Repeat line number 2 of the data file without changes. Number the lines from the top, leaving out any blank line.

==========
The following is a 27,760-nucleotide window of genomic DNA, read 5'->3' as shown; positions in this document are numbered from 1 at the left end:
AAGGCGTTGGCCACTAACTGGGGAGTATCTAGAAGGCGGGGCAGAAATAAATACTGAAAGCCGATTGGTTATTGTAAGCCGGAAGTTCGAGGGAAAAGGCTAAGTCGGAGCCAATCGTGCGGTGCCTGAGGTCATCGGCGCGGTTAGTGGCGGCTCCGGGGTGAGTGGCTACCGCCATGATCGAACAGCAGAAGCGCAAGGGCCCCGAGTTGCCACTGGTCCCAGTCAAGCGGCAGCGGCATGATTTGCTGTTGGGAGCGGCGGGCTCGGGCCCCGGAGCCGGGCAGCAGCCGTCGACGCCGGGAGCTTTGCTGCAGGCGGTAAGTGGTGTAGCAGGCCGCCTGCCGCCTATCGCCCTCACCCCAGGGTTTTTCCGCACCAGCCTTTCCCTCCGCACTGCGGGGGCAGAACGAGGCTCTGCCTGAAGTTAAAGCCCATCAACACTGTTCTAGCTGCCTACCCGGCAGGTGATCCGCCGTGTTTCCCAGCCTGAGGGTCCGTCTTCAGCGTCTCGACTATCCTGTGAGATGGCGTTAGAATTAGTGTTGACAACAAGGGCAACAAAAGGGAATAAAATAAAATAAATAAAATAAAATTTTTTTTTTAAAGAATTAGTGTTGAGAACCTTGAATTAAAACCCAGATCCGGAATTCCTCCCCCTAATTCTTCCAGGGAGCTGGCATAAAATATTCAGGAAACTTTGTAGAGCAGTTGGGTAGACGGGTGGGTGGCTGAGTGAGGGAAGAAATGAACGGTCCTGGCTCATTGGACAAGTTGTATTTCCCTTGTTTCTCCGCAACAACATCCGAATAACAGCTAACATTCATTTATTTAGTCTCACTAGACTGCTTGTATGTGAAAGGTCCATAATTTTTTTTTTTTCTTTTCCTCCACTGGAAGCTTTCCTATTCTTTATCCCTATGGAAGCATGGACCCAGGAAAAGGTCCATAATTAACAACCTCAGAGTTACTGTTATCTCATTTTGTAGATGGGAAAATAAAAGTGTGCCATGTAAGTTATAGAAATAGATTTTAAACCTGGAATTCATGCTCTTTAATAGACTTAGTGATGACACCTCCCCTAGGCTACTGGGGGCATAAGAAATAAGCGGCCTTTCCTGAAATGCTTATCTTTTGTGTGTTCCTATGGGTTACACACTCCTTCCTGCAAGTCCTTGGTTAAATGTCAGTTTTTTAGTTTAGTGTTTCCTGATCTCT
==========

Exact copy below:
AAGGCGTTGGCCACTAACTGGGGAGTATCTAGAAGGCGGGGCAGAAATAAATACTGAAAGCCGATTGGTTATTGTAAGCCGGAAGTTCGAGGGAAAAGGCTAAGTCGGAGCCAATCGTGCGGTGCCTGAGGTCATCGGCGCGGTTAGTGGCGGCTCCGGGGTGAGTGGCTACCGCCATGATCGAACAGCAGAAGCGCAAGGGCCCCGAGTTGCCACTGGTCCCAGTCAAGCGGCAGCGGCATGATTTGCTGTTGGGAGCGGCGGGCTCGGGCCCCGGAGCCGGGCAGCAGCCGTCGACGCCGGGAGCTTTGCTGCAGGCGGTAAGTGGTGTAGCAGGCCGCCTGCCGCCTATCGCCCTCACCCCAGGGTTTTTCCGCACCAGCCTTTCCCTCCGCACTGCGGGGGCAGAACGAGGCTCTGCCTGAAGTTAAAGCCCATCAACACTGTTCTAGCTGCCTACCCGGCAGGTGATCCGCCGTGTTTCCCAGCCTGAGGGTCCGTCTTCAGCGTCTCGACTATCCTGTGAGATGGCGTTAGAATTAGTGTTGACAACAAGGGCAACAAAAGGGAATAAAATAAAATAAATAAAATAAAATTTTTTTTTTAAAGAATTAGTGTTGAGAACCTTGAATTAAAACCCAGATCCGGAATTCCTCCCCCTAATTCTTCCAGGGAGCTGGCATAAAATATTCAGGAAACTTTGTAGAGCAGTTGGGTAGACGGGTGGGTGGCTGAGTGAGGGAAGAAATGAACGGTCCTGGCTCATTGGACAAGTTGTATTTCCCTTGTTTCTCCGCAACAACATCCGAATAACAGCTAACATTCATTTATTTAGTCTCACTAGACTGCTTGTATGTGAAAGGTCCATAATTTTTTTTTTTTCTTTTCCTCCACTGGAAGCTTTCCTATTCTTTATCCCTATGGAAGCATGGACCCAGGAAAAGGTCCATAATTAACAACCTCAGAGTTACTGTTATCTCATTTTGTAGATGGGAAAATAAAAGTGTGCCATGTAAGTTATAGAAATAGATTTTAAACCTGGAATTCATGCTCTTTAATAGACTTAGTGATGACACCTCCCCTAGGCTACTGGGGGCATAAGAAATAAGCGGCCTTTCCTGAAATGCTTATCTTTTGTGTGTTCCTATGGGTTACACACTCCTTCCTGCAAGTCCTTGGTTAAATGTCAGTTTTTTAGTTTAGTGTTTCCTGATCTCT